"The Photographer's Eye:" A Way of Seeing

January 19 - April 20, 2008

Wall texts for the exhibition

'The Photographer's Eye:' A Way of Seeing inaugurates the Museum of Photographic Arts' 25th Anniversary year by celebrating the museum's permanent collection, and by paying homage to one of photography's most important practitioners, John Szarkowski, Director of Photography at the Museum of Modern Art (MoMA) in New York from 1962 to 1991, who died July 7, 2007. Through this exhibition, MoPA renews its commitment to collecting by examining over 125 photographs within its collection through the photographic thesis set out by Szarkowski in his 1966 groundbreaking book, The Photographer's Eye.
In 1966, the world of photography was far from what it has become today with its dedicated museums, galleries, university programs, and ascending market values. In the mid-1960s, Szarkowski wrote The Photographer's Eye to educate the small but growing audience of photography enthusiasts about what the camera did best and what it accomplished distinctly from all other art forms. Being a photographer of some accomplishment himself (illustrating his first book, The Idea of Louis Sullivan (1956), with his own photographs), Szarkowski identifies, in The Photographer's Eye, the core characteristics and problems intrinsic in the medium so that "they may contribute to the formulation of a vocabulary and a critical perspective more fully responsive to the unique phenomena of photography." These core elements are The Thing Itself, The Detail, The Frame, Time, and Vantage Point; they become the template for this exhibition. Five of Szarkowski's own photographs -- until recently, the hidden half of his lifetime of looking -- are inserted into his own thesis, announcing each section and eloquently defining it.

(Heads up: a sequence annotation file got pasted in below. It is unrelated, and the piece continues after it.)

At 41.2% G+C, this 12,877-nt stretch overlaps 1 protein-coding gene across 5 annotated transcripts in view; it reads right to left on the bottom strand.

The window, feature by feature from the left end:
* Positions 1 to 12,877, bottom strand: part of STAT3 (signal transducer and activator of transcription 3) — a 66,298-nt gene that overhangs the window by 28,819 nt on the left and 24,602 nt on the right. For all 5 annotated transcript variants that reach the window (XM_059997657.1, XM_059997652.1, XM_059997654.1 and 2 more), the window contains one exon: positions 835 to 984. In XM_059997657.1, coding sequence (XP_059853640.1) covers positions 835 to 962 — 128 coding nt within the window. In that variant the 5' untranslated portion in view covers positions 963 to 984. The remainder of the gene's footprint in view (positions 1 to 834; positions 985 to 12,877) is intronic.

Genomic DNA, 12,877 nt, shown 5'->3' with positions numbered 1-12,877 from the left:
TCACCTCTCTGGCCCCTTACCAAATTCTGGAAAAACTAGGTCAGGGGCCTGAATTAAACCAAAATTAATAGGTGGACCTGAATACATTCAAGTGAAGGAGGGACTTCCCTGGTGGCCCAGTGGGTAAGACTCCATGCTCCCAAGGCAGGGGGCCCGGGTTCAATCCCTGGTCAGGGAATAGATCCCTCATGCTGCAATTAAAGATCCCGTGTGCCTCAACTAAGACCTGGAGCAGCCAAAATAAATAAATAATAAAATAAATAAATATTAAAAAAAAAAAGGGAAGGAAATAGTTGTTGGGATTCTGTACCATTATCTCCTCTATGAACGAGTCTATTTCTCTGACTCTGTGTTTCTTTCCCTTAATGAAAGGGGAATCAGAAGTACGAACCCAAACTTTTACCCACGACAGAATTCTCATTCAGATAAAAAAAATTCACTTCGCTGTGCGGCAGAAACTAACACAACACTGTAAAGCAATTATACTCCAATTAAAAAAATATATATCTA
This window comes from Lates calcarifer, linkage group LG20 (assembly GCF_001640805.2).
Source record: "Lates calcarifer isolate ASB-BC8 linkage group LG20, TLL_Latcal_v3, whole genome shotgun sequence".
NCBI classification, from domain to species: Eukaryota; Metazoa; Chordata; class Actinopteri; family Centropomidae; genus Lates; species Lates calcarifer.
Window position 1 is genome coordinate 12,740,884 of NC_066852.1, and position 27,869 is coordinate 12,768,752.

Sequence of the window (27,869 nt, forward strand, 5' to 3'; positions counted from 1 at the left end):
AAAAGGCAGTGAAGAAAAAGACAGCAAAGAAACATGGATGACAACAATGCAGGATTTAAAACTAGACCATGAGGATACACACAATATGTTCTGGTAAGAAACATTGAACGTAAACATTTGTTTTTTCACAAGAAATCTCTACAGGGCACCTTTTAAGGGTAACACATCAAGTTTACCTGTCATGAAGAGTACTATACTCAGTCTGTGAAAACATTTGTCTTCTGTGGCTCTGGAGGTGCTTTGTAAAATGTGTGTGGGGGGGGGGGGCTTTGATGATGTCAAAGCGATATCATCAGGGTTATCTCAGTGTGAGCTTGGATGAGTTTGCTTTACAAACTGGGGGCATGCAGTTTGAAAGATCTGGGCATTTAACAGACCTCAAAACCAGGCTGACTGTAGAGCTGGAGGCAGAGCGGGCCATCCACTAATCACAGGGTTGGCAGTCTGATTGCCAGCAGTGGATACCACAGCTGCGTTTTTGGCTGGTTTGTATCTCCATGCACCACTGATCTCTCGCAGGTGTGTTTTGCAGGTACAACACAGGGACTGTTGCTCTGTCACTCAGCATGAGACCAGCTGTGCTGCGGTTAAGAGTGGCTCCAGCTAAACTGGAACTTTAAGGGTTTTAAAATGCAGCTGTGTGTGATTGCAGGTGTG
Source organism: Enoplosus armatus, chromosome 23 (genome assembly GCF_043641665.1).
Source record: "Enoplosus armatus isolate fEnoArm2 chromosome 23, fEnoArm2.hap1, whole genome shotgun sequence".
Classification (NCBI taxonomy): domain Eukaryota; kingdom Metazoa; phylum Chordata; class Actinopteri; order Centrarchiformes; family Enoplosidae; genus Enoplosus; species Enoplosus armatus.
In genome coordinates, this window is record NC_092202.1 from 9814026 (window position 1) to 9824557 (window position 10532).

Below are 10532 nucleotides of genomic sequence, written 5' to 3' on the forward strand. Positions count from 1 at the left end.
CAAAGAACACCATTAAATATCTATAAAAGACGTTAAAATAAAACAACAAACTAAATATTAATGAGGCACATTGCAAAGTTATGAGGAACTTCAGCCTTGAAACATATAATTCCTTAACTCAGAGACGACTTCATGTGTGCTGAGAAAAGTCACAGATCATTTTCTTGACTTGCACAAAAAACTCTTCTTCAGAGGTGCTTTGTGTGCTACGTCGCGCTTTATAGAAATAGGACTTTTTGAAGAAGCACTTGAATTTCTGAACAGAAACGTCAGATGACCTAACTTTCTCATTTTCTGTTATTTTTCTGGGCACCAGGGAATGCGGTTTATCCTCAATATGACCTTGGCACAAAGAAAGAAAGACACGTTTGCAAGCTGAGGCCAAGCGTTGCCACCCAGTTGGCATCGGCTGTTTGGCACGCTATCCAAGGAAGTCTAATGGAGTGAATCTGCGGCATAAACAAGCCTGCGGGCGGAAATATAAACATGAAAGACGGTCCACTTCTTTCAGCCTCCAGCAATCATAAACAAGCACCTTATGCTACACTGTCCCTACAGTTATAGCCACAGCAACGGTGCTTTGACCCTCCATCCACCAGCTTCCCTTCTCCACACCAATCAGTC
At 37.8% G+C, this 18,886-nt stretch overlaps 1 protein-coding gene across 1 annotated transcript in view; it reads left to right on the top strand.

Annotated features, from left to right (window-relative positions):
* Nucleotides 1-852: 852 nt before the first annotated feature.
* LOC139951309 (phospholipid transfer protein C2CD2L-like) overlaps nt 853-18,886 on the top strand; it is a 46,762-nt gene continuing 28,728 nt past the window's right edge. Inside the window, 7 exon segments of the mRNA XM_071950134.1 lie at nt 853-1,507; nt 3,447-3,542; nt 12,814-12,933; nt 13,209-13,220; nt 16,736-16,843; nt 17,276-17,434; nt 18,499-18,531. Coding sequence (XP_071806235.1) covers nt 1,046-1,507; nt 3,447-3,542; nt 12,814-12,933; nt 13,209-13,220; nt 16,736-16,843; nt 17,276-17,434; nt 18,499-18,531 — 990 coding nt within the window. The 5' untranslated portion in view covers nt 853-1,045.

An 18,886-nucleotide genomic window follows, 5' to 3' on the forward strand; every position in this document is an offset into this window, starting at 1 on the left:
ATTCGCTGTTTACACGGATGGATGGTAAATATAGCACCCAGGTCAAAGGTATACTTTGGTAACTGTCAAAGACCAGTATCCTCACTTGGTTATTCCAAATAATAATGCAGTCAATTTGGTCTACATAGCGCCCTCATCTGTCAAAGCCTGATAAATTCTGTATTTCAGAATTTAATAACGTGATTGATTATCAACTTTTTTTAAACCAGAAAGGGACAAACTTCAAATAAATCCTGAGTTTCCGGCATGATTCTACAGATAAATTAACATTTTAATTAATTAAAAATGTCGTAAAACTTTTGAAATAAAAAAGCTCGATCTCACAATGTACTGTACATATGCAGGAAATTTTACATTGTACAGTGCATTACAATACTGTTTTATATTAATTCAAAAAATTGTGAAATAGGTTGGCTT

-- Carol McCusker
Szarkowski retired in 1991, after organizing 160 exhibitions and writing numerous books. He introduced to national and international audiences the work of Lee Friedlander, Garry Winogrand and William Eggleston, secured the lasting reputations of Walker Evans, Edward Weston, and Andre Kertesz, and rediscovered the forgotten French master Eugene Atget. He created solo shows for Jacques-Henri Lartigue, Bill Brandt, Henri Cartier-Bresson, Elliott Erwitt, and August Sander. Each of these photographer's works appear in this exhibition. In accessing MoPA's permanent collection on its 25th Anniversary, it is clear that the collection reflects the medium's full complexity not only from John Szarkowski's perspective, but also those of the museum's directors and curators, and the generous patrons and artists who helped them build it. As it enters the next 25 years, the growth and refinement of MoPA's permanent collection will continue to be a resource that complements the museum's educational commitment to San Diego and the larger photography community.